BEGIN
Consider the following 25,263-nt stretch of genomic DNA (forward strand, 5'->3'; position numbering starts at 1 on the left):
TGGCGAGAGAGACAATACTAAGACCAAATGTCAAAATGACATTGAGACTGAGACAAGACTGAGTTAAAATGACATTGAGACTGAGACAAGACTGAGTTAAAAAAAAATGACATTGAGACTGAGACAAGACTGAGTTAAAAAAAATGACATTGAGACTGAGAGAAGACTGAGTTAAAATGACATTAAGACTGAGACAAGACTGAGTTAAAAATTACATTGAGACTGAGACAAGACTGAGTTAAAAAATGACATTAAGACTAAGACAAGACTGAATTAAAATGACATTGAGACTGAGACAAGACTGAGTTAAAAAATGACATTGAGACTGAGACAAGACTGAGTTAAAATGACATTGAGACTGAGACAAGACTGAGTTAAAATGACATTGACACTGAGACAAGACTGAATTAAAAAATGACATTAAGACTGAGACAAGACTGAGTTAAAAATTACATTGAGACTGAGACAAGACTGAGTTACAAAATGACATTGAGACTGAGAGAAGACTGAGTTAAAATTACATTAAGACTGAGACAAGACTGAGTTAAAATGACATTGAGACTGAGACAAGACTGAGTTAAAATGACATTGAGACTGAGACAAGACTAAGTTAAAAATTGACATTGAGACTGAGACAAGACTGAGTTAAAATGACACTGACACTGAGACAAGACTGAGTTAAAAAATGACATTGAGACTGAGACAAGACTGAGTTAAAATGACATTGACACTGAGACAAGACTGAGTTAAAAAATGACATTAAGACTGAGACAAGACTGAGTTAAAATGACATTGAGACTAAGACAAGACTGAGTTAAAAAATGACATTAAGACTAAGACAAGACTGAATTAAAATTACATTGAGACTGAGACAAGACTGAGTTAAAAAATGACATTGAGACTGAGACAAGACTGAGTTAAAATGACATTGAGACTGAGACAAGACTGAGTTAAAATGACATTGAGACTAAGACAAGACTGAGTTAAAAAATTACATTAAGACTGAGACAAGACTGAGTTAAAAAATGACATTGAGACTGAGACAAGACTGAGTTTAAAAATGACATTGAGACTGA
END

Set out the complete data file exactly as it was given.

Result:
Consider the following 25,263-nt stretch of genomic DNA (forward strand, 5'->3'; position numbering starts at 1 on the left):
TGGCGAGAGAGACAATACTAAGACCAAATGTCAAAATGACATTGAGACTGAGACAAGACTGAGTTAAAATGACATTGAGACTGAGACAAGACTGAGTTAAAAAAAAATGACATTGAGACTGAGACAAGACTGAGTTAAAAAAAATGACATTGAGACTGAGAGAAGACTGAGTTAAAATGACATTAAGACTGAGACAAGACTGAGTTAAAAATTACATTGAGACTGAGACAAGACTGAGTTAAAAAATGACATTAAGACTAAGACAAGACTGAATTAAAATGACATTGAGACTGAGACAAGACTGAGTTAAAAAATGACATTGAGACTGAGACAAGACTGAGTTAAAATGACATTGAGACTGAGACAAGACTGAGTTAAAATGACATTGACACTGAGACAAGACTGAATTAAAAAATGACATTAAGACTGAGACAAGACTGAGTTAAAAATTACATTGAGACTGAGACAAGACTGAGTTACAAAATGACATTGAGACTGAGAGAAGACTGAGTTAAAATTACATTAAGACTGAGACAAGACTGAGTTAAAATGACATTGAGACTGAGACAAGACTGAGTTAAAATGACATTGAGACTGAGACAAGACTAAGTTAAAAATTGACATTGAGACTGAGACAAGACTGAGTTAAAATGACACTGACACTGAGACAAGACTGAGTTAAAAAATGACATTGAGACTGAGACAAGACTGAGTTAAAATGACATTGACACTGAGACAAGACTGAGTTAAAAAATGACATTAAGACTGAGACAAGACTGAGTTAAAATGACATTGAGACTAAGACAAGACTGAGTTAAAAAATGACATTAAGACTAAGACAAGACTGAATTAAAATTACATTGAGACTGAGACAAGACTGAGTTAAAAAATGACATTGAGACTGAGACAAGACTGAGTTAAAATGACATTGAGACTGAGACAAGACTGAGTTAAAATGACATTGAGACTAAGACAAGACTGAGTTAAAAAATTACATTAAGACTGAGACAAGACTGAGTTAAAAAATGACATTGAGACTGAGACAAGACTGAGTTTAAAAATGACATTGAGACTGA